Great information for cafes and restaurants regarding legislative requirements for allergy management.
The Food Standards Australia New Zealand (FSANZ) has invited interested parties to comment on a draft national food standard to ensure high levels of safety in the seed sprouts industry. Respondents will also be asked to comment on an application to approve Advantame as a high-intensity sweetener.
Advantame is a food additive, which has been created by Ajinomoto Company and must be approved by FSANZ before it can be sold in Australia and New Zealand. The body has said that Advantame poses no risk to public health and safety for Australian or New Zealand consumers and recommends it for use in table top sugar substitues, and a range of powdered beverages and protein drinks.
Additionally, the FSANZ is seeking regulatory food safety measures for sprout producers in Australia as there are no consistent national requirements for the production of seed sprouts.
It is now seeking comment on the proposals from industry, public health professionals, government agencies and consumers.
Source: This is a reproduction of an article sourced from just-food.com
Supermarket chain Coles has confirmed that it will phase out beef from animals treated with hormone growth promotants, or HGPs.
The hormone implants are used by graziers and feedlots to boost cattle growth.
The move comes hot on the heels of Coles’ decision to remove pork produced using sow stalls from its shelves last month.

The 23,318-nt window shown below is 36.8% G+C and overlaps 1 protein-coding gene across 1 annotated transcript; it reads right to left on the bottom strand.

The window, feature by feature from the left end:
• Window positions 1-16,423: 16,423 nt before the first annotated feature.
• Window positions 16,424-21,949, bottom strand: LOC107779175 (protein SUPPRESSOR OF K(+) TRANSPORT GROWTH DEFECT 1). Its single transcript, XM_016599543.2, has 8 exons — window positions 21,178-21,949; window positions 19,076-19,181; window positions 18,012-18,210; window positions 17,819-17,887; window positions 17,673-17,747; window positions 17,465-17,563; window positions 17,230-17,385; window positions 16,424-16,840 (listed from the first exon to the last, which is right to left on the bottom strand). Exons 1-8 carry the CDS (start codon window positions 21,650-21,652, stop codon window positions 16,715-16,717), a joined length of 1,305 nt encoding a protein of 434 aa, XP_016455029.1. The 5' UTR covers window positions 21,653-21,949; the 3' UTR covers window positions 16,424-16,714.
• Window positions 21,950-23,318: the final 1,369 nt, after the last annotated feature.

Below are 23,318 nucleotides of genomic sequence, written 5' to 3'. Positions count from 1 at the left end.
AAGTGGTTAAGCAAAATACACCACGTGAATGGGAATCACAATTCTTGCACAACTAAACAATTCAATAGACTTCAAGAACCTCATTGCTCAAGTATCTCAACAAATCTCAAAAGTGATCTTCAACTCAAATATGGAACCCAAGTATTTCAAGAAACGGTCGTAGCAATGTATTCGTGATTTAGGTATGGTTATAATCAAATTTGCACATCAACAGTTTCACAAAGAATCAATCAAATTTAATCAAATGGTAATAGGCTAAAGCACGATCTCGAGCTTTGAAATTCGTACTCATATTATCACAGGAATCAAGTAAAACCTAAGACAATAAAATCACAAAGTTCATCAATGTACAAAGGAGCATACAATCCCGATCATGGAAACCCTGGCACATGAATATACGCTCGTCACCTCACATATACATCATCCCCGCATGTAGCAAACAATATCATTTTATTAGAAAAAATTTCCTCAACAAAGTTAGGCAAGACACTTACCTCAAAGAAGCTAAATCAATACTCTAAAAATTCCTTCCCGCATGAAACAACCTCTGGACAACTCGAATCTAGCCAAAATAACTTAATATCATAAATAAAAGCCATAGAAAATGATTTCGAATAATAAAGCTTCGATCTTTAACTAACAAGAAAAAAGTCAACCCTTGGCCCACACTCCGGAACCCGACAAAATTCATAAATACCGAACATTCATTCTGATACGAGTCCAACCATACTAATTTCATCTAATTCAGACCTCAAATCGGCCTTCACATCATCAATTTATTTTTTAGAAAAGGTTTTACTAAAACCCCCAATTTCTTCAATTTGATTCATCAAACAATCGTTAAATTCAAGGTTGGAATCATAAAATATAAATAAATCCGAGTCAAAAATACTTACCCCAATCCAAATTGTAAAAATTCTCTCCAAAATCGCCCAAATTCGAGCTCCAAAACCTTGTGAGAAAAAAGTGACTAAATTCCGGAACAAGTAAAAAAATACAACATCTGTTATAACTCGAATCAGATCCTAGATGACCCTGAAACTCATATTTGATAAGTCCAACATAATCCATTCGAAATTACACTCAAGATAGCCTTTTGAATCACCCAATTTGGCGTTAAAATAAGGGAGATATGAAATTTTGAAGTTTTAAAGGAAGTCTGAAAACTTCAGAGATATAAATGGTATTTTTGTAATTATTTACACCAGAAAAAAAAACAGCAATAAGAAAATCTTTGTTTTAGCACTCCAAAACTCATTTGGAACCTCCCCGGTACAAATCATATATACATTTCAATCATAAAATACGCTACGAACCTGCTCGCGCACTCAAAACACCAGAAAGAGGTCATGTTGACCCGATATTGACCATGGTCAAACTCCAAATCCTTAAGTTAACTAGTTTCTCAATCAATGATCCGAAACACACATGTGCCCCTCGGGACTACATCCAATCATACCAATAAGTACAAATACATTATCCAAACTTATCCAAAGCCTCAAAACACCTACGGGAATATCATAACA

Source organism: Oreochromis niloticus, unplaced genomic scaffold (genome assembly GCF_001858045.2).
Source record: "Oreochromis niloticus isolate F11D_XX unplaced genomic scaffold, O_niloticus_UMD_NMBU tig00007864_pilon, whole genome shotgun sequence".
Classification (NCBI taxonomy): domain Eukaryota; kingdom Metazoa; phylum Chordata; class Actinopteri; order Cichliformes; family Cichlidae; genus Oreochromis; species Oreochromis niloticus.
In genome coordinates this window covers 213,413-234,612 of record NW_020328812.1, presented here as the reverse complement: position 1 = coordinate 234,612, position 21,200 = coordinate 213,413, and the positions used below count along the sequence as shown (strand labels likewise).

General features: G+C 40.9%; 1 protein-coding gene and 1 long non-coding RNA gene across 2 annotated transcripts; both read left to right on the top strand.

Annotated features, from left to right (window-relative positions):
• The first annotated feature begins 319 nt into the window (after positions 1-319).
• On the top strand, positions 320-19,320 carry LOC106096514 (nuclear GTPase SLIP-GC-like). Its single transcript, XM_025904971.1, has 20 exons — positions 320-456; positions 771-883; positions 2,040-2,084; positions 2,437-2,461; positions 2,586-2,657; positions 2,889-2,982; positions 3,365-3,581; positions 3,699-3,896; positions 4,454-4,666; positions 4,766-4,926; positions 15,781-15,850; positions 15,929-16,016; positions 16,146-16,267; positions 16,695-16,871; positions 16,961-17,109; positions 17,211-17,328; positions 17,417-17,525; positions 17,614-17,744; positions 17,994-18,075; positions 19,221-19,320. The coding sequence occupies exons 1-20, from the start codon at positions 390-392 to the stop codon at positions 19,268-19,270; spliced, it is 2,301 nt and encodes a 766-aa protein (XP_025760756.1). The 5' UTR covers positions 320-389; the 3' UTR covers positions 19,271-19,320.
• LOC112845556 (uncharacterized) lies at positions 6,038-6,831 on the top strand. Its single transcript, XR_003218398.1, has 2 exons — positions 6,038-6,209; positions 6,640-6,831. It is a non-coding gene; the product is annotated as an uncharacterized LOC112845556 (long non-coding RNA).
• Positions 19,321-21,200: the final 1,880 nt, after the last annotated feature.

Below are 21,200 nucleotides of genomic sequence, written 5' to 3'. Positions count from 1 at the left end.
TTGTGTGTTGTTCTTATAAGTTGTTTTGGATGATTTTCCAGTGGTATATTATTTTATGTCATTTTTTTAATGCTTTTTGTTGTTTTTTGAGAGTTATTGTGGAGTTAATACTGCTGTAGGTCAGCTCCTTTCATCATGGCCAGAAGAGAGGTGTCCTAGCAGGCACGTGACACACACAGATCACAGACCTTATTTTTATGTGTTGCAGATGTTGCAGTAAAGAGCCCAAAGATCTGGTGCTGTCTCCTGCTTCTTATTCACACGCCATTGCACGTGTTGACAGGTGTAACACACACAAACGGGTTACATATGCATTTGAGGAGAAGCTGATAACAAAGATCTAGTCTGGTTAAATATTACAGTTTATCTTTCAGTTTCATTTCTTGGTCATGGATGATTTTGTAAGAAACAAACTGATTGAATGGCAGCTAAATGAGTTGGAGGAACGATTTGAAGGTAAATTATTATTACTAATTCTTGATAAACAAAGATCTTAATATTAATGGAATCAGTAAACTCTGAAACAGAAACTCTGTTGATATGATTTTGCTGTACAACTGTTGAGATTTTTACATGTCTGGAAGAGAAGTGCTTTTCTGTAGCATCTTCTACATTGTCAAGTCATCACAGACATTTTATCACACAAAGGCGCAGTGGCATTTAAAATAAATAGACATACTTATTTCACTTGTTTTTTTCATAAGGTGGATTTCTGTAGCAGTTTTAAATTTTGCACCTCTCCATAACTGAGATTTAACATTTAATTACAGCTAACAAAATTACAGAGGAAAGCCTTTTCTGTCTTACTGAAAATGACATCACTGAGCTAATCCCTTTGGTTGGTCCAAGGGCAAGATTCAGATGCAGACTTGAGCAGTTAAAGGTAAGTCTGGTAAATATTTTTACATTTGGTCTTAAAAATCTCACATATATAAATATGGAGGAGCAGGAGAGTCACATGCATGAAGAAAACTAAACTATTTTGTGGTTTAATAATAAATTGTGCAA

Source: This is a reproduction of an article sourced from just-food.com
Spain has launched a new law to curb the sale of “junk” food, snacks and drinks in the country’s schools to tackle growing obesity rates, the Health Ministry announced on Friday (September 3).
The legislation seeks to promote “healthy” food menus in schools and will force the food industry to use new technologies to minimise trans-fat content in food products aimed at school children.
According to the ministry, 9.13% of kids under 15 are obese and 18.4% are overweight. Advertising campaigns to promote healthy nutritional habits with youngsters will also be launched.
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See the must see food movie of 2010, soon to be released in Vancouver.
“Milk War” is the second of several movies that are in the process of being made about Ontario raw milk farmer Michael Schmidt and the raw milk controversy.
An intriguing tale of one farmer’s’ stand against over regulated milk markets in Canada.